If people don't want to track their calories, they have to eat according to heuristics in order to lose weight. Carbohydrate-restriction is a powerful heuristic because of just how profoundly restrictive it is. However, fat-restriction is also a very powerful heuristic, but much harder to implement in practice. Fat-restriction is just much more complicated and hard to manage. As a result, low fat diets don't tend to do as well in the literature. However, in a recent study called DIETFITS, low carb diets and low fat diets produced the same amount of weight loss. The only difference was that participants were allowed to self-select and customize their diet to best suit their personal preferences.

    So, the real question for personal weight loss is what heuristic can you adhere to the best and most reliably over time. Preferably something you can do indefinitely. For me, a low carb diet didn't make me gain weight, but it certainly impeded my weight loss progress. The diet I'm on right now, which is relatively fat-restricted, allows me to maintain a caloric deficit more easily. In order to lose weight, you almost need a dietary villain to work against. People seem to need a boogeyman, even if you know deep down that it is irrational. Whether it's carbs, fat, calories, animal flesh, gluten, grains, ethics, cholesterol, saturated fat, PUFA, you name it. Being spooked out by your food tends to induce weight loss. Just pick your boogeyman and call it a day.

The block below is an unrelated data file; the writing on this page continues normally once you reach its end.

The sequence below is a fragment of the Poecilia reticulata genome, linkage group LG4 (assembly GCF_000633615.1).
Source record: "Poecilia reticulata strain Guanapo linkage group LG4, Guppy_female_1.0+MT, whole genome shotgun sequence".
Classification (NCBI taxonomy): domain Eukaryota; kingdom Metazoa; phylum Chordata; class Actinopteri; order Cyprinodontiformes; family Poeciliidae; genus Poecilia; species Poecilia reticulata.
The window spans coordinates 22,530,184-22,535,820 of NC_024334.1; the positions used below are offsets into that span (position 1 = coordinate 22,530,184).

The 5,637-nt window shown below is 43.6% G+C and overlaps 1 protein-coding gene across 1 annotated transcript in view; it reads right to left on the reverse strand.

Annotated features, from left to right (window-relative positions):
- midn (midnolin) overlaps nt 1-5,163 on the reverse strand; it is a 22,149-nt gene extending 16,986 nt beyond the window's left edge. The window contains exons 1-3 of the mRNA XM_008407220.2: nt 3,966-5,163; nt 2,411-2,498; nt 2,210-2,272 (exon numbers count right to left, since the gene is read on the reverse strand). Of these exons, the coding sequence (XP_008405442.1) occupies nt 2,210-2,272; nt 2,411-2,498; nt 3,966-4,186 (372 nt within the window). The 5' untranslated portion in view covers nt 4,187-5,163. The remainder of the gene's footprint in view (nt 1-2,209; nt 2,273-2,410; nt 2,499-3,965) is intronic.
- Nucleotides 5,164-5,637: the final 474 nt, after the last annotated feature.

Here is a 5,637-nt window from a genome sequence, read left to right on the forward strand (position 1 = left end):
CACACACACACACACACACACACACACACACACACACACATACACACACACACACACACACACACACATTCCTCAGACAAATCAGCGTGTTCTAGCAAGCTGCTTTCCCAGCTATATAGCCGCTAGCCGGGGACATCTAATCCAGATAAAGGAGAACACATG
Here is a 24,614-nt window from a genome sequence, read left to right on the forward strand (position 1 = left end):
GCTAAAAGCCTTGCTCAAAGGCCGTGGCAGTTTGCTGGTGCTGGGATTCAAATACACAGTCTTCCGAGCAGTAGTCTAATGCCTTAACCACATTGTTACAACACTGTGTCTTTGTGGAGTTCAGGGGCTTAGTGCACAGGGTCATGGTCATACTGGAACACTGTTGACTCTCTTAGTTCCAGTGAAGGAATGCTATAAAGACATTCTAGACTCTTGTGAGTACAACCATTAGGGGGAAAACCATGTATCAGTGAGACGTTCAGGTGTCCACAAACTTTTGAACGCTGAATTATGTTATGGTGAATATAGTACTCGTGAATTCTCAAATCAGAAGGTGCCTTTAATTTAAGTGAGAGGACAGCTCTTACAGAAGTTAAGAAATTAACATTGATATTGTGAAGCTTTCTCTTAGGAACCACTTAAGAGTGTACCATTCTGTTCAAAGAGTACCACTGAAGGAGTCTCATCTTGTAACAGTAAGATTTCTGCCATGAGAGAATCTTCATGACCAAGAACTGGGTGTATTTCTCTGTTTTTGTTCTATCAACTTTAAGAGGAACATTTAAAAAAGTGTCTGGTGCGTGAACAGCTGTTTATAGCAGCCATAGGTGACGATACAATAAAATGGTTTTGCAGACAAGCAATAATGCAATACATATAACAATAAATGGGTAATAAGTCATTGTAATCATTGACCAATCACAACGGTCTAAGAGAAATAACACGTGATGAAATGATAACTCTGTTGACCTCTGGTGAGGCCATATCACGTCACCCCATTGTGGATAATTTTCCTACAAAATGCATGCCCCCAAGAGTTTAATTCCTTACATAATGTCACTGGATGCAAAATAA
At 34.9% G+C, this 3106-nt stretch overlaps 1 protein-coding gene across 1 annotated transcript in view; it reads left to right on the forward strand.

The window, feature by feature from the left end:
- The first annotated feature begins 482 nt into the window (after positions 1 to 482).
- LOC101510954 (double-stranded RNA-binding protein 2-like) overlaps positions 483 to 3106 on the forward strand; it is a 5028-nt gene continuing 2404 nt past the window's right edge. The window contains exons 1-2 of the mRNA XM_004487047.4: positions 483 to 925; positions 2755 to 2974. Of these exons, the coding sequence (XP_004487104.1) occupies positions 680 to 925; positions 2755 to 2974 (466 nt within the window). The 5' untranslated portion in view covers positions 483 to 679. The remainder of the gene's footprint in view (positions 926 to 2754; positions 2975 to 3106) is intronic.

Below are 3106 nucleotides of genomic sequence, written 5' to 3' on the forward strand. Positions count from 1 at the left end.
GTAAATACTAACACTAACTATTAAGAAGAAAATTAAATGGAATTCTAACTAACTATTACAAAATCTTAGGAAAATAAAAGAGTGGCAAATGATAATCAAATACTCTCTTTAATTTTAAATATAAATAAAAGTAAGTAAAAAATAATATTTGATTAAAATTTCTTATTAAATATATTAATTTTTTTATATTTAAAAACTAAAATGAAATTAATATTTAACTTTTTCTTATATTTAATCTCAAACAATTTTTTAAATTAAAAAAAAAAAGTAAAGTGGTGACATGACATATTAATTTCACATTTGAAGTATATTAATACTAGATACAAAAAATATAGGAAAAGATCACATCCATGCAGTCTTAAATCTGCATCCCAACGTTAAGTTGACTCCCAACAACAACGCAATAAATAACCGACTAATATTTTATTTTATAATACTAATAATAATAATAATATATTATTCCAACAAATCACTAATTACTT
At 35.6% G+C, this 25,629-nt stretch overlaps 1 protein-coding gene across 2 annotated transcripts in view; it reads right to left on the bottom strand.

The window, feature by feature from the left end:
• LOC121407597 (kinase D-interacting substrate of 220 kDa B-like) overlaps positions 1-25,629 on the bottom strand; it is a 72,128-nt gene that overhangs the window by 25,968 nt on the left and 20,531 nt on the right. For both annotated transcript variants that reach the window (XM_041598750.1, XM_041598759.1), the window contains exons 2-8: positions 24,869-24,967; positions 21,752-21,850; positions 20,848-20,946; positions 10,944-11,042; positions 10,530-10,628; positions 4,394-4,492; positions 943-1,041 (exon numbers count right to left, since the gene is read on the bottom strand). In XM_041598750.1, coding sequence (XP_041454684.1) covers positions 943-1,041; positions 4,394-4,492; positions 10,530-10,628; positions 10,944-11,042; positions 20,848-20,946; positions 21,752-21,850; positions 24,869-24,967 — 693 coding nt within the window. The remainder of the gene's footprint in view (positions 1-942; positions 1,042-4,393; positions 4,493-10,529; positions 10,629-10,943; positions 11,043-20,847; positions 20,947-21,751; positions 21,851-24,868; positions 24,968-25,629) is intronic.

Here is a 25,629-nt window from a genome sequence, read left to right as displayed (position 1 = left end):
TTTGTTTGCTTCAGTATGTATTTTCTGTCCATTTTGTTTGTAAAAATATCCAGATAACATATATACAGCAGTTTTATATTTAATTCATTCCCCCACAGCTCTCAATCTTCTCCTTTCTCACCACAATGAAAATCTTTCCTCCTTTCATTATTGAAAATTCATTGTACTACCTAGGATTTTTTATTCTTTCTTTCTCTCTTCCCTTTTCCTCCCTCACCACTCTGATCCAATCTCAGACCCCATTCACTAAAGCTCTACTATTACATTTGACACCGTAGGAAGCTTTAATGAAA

• @BRBWaffles

    I find the video very convincing (Seeing is believing and all that. Anyone can CLAIM that their method is effective)

    Can you cite any study that tracked low-carb vs low-fat dieters for more than 5 years?

  • @maxb

    If you're convinced by a video like that then I think any research that could be cited, even if it existed, wouldn't be likely to persuade you. Your standards for what constitutes credible evidence are unreasonably low, and your standards for what constitutes credible counter-evidence is unreasonably high.

  • @BRBWaffles